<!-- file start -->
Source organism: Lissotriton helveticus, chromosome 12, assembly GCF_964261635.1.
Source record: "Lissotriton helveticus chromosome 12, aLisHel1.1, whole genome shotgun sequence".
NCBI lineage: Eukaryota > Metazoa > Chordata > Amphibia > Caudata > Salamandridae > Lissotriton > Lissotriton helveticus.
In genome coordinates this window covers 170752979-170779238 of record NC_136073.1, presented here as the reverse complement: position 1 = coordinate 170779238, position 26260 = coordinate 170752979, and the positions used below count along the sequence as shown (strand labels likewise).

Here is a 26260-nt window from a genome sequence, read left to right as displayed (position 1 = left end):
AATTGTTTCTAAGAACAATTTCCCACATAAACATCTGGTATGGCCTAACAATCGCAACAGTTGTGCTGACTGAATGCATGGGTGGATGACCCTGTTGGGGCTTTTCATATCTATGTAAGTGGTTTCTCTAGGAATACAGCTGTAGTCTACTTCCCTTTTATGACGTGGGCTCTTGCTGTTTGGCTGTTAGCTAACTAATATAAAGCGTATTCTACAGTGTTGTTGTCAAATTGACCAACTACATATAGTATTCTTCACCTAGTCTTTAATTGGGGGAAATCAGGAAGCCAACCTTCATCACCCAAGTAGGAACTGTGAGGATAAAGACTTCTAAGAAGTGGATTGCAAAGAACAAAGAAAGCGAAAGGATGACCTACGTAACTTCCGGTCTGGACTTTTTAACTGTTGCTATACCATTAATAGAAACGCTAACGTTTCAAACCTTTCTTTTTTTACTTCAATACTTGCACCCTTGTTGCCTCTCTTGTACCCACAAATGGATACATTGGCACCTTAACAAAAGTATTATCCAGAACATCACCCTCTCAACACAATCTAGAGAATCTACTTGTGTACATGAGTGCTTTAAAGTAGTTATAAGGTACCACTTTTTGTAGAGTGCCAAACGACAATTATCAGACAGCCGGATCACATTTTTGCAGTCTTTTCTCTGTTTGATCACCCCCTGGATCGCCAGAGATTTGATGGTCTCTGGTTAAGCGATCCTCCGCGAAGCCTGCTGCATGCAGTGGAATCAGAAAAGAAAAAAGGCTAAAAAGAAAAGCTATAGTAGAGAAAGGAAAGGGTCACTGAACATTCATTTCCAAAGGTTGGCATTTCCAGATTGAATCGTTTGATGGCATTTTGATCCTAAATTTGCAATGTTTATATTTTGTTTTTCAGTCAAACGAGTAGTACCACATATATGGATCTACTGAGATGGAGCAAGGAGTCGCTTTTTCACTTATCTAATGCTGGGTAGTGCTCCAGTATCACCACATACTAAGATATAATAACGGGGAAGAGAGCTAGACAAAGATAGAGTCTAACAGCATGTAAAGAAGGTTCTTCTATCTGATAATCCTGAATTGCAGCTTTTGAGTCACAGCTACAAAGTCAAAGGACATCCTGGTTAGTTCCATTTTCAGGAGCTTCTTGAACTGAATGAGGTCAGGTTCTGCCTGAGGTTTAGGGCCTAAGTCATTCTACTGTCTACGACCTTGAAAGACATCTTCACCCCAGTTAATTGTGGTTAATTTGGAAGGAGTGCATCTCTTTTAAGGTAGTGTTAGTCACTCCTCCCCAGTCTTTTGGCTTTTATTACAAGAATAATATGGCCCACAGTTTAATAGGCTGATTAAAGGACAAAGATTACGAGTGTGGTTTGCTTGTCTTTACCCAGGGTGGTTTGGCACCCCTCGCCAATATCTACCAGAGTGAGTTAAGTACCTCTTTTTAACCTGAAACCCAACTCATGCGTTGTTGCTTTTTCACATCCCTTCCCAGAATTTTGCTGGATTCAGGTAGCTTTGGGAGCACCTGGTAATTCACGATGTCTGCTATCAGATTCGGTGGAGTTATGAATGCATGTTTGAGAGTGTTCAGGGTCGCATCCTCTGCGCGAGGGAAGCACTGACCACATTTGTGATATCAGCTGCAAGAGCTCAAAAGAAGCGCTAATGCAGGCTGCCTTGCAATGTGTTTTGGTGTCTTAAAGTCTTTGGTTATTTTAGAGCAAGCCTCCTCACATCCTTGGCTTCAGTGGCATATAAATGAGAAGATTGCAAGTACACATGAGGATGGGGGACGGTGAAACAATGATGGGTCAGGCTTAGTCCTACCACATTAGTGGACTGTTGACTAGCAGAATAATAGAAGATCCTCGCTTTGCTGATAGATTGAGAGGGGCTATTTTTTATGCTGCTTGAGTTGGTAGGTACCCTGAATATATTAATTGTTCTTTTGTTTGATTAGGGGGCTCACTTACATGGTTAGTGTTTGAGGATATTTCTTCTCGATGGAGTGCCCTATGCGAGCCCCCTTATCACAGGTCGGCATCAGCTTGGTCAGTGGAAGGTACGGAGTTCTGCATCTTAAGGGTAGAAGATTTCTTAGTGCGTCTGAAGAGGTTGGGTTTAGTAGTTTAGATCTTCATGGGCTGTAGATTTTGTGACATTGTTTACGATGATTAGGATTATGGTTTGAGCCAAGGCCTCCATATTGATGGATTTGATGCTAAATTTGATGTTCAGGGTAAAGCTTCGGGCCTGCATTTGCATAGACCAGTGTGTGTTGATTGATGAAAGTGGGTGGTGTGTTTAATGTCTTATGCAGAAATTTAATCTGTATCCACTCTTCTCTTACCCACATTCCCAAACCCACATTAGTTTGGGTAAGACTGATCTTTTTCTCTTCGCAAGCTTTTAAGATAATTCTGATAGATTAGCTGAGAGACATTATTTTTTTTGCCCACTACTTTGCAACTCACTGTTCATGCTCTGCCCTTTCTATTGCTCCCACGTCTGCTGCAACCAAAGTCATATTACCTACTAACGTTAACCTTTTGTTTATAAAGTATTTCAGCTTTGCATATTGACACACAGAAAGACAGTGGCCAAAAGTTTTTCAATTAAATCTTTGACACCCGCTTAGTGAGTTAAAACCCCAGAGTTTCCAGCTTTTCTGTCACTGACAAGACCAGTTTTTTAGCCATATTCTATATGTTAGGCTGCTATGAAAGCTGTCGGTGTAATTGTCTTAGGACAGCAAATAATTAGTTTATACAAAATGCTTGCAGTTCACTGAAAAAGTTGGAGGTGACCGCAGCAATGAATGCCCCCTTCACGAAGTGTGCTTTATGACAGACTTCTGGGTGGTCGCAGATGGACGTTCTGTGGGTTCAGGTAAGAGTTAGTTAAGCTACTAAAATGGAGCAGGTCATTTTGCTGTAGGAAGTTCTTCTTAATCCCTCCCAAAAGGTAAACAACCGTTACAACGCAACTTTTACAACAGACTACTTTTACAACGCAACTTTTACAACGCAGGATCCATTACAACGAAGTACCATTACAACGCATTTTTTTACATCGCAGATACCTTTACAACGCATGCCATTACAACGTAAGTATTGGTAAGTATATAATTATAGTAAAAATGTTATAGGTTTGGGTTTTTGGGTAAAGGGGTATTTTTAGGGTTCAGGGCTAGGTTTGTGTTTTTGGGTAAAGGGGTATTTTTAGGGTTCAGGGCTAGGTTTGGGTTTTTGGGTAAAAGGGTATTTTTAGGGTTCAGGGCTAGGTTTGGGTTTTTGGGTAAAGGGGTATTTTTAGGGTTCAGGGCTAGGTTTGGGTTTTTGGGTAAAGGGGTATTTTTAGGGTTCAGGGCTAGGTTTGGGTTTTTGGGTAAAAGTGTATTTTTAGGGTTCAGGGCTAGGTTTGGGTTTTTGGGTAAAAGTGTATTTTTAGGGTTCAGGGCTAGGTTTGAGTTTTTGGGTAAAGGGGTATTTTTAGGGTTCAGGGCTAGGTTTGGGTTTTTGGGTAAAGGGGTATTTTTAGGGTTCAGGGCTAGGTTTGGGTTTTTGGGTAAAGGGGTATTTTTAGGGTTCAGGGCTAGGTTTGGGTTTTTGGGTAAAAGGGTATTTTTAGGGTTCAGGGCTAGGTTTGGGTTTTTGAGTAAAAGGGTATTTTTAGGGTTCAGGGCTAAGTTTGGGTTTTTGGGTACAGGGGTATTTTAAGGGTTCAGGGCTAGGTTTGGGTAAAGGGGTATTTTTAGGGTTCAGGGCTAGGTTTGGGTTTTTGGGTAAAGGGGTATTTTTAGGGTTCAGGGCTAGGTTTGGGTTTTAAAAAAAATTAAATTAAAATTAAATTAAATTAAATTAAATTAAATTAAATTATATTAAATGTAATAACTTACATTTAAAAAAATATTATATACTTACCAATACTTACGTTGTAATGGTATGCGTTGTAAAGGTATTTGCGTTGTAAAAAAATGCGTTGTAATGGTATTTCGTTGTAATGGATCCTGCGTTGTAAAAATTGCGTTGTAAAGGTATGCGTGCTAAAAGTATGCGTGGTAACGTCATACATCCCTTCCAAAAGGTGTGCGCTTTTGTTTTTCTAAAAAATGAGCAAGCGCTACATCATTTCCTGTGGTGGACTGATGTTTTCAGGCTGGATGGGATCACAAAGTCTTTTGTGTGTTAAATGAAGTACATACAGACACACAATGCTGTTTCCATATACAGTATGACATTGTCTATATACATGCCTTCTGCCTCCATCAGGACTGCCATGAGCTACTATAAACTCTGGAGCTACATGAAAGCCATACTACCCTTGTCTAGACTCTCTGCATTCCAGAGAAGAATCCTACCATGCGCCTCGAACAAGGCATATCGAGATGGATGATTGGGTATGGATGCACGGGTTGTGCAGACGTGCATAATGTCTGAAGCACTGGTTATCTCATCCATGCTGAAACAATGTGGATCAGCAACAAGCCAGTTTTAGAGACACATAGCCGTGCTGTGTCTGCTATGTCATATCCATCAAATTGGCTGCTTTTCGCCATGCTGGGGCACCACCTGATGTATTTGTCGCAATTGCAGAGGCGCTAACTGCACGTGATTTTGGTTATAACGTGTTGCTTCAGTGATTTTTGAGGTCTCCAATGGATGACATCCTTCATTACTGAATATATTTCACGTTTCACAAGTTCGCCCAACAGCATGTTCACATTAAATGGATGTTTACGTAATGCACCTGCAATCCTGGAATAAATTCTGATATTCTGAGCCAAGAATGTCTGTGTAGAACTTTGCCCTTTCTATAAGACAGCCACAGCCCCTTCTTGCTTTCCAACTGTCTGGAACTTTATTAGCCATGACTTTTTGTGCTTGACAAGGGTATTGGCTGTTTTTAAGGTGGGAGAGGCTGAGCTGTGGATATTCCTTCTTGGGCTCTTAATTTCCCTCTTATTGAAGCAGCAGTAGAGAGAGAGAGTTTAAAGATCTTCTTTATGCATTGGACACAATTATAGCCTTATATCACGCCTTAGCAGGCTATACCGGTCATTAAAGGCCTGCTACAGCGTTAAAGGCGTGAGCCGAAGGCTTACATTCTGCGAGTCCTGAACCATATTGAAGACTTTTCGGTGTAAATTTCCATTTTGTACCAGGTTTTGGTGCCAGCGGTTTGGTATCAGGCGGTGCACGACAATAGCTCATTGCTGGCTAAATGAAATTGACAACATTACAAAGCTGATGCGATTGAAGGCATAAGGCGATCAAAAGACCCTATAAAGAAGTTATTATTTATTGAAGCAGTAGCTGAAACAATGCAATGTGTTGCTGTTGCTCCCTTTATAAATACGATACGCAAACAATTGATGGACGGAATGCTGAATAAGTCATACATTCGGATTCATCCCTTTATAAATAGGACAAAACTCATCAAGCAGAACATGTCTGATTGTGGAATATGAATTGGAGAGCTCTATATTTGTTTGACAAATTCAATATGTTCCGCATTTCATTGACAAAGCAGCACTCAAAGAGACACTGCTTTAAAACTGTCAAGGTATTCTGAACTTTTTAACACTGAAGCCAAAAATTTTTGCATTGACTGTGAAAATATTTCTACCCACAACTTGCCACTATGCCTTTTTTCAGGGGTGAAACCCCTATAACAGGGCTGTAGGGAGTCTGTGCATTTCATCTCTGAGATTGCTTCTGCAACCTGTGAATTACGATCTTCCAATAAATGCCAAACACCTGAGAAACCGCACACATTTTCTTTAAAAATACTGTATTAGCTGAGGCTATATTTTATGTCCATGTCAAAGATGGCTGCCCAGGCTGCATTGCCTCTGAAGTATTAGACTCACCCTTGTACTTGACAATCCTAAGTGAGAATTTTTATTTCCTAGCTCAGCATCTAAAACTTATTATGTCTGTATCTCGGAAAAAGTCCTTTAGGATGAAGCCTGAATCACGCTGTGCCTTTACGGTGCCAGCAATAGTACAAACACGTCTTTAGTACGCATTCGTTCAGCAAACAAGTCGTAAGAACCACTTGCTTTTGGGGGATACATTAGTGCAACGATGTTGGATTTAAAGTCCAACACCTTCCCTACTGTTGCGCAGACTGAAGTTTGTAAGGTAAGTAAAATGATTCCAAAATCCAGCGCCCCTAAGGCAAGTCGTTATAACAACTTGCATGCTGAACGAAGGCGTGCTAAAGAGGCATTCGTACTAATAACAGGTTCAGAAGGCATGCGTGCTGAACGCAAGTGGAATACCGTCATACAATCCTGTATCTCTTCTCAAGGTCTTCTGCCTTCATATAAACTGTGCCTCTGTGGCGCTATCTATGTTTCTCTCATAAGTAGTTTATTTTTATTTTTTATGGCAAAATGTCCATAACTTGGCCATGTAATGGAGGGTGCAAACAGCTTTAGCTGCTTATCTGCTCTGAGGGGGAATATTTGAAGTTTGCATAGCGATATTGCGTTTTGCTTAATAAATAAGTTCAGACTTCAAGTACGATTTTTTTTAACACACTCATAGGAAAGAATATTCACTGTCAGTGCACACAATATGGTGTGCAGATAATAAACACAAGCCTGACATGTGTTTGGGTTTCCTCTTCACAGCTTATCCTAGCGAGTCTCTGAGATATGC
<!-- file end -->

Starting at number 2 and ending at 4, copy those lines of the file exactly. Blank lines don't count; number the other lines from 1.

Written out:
Source record: "Lissotriton helveticus chromosome 12, aLisHel1.1, whole genome shotgun sequence".
NCBI lineage: Eukaryota > Metazoa > Chordata > Amphibia > Caudata > Salamandridae > Lissotriton > Lissotriton helveticus.
In genome coordinates this window covers 170752979-170779238 of record NC_136073.1, presented here as the reverse complement: position 1 = coordinate 170779238, position 26260 = coordinate 170752979, and the positions used below count along the sequence as shown (strand labels likewise).